TESTING RAISES TOUGH QUESTIONS
U.S. health officials are confronting tough questions about testing to intercept the virus. The questions are not just about who, when and how to test for the illness, but how to make sure working test kits get out to the labs that need them. All those issues apparently came in to play in the treatment of the woman in California, a case officials say may be the first community-spread instance of the disease in the United States. After the case was reported, officials expanded their criteria for who should get tested, and took steps to increase testing.
MORMONS POSTPONE, ADJUST EVENTS
The Church of Jesus Christ of Latter-day Saints says a major conference for church members is still on for April, but it's discouraging people overseas from traveling to the event in Utah. More than half of the faith's 16 million members live outside the United States and the conference attracts nearly 100,000 people. The faith is also postponing a key meeting of its top global leaders that was supposed to take place before the conference. The leadership meeting, where the faith's policies are discussed behind closed doors, has been rescheduled for October.
BEEFING UP BORDERS
Germany is thinking ahead. To retroactively track down everyone who may have been exposed to an infected individual, the German government is introducing airport landing cards for passengers arriving from the countries hit hardest by the virus. The procedure started with China but has been expanded to include South Korea, Iran, Japan and Italy. Elsewhere, authorities are struggling to keep the virus away. Pakistan halted flights to and from neighboring Iran. Slovakia is checking cars coming from Austria and everyone on flights into its three airports. Cyprus has a special problem: the Mediterranean island nation is ethnically divided, with an internationally recognized state in the south and a self-declared Turkish Cypriot state in the north. Authorities in the south are deploying police and health officials at the dividing line.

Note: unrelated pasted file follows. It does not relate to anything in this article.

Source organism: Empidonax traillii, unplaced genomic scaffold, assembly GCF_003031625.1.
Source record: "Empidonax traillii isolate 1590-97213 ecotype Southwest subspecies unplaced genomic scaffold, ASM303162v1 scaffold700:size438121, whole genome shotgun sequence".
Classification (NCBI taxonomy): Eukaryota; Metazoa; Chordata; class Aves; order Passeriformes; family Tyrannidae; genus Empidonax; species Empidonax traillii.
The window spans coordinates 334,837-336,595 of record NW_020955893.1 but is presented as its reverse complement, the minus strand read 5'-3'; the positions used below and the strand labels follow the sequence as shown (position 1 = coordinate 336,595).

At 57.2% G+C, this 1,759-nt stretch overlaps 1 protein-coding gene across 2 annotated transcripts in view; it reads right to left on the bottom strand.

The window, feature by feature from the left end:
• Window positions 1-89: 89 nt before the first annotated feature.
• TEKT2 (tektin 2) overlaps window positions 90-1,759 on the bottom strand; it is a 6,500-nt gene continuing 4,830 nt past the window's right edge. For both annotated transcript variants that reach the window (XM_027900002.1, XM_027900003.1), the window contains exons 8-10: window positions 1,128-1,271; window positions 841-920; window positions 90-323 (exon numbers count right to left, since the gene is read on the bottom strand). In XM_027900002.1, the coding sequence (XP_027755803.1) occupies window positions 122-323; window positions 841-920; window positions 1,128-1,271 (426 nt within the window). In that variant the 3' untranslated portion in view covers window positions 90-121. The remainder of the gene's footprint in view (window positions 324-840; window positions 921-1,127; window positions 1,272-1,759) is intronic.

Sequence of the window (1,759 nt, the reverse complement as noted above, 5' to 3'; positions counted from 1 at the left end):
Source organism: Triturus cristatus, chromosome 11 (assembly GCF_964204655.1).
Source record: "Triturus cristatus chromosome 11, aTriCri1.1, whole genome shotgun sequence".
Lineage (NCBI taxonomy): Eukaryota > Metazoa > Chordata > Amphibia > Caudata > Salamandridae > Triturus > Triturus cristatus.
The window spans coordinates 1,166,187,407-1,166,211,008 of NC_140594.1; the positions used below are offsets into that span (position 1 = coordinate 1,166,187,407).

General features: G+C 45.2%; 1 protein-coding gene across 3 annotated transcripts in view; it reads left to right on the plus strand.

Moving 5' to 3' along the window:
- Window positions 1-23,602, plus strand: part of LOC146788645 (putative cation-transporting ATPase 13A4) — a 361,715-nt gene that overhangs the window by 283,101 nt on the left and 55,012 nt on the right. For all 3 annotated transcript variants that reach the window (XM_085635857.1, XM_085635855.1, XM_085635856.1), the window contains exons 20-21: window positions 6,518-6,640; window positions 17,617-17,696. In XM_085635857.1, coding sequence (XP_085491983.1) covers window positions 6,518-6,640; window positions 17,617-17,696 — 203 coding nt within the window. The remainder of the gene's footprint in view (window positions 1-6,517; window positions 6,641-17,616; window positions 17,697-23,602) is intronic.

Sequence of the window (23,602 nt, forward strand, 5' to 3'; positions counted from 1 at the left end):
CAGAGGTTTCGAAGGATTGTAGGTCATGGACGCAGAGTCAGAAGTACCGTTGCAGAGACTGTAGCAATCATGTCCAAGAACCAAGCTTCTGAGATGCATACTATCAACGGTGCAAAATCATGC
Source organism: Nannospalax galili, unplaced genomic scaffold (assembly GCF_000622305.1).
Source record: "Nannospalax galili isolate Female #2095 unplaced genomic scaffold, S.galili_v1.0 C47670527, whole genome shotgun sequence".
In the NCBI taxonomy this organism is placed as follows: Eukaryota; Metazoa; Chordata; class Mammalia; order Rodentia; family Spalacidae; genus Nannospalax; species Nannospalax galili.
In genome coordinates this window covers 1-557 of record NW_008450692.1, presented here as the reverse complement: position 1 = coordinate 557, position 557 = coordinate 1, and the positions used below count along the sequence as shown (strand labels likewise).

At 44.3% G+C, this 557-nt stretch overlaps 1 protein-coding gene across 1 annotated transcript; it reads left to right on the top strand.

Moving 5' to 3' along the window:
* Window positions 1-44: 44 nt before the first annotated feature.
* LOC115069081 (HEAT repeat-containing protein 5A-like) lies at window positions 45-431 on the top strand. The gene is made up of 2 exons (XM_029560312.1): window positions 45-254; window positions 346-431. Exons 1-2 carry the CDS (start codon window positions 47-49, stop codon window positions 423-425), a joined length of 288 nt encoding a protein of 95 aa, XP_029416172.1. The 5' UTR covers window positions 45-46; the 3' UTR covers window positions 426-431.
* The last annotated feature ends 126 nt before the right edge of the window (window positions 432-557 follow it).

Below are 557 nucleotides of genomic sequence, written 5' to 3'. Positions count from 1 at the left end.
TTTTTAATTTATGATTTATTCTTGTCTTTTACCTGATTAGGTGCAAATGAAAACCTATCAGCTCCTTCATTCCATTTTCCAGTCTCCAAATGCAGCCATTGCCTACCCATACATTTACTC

CHINA’S GROWING CONFIDENCE
Now that there are more cases being reported outside China than inside, Chinese authorities are eager to shed the virus stigma and questions about its early handling of the epidemic. President Xi Jinping said Thursday: "We have the confidence, the ability and the certainty to win this war against the epidemic.” And famed Chinese respiratory disease specialist Zhong Nanshan predicted China's outbreak should be "basically under control" by the end of April. He credited strong measures taken by the government and the work of medical workers for helping curb the spread.
Angela Charlton in Paris, Pan Pylas in London, Chris Bodeen in Beijing, Menelaos Hadjicostis in Nicosia, Cyprus, Kirsten Grieshaber in Berlin, Karel Janicek in Prague, Danica Kirka in London, Kathy Gannon in Islamabad, Alex Veiga in Los Angeles and Mike Stobbe, Adam Geller and Stan Choe in New York contributed.
Follow AP coverage of the virus outbreak at https://apnews.com/VirusOutbreak.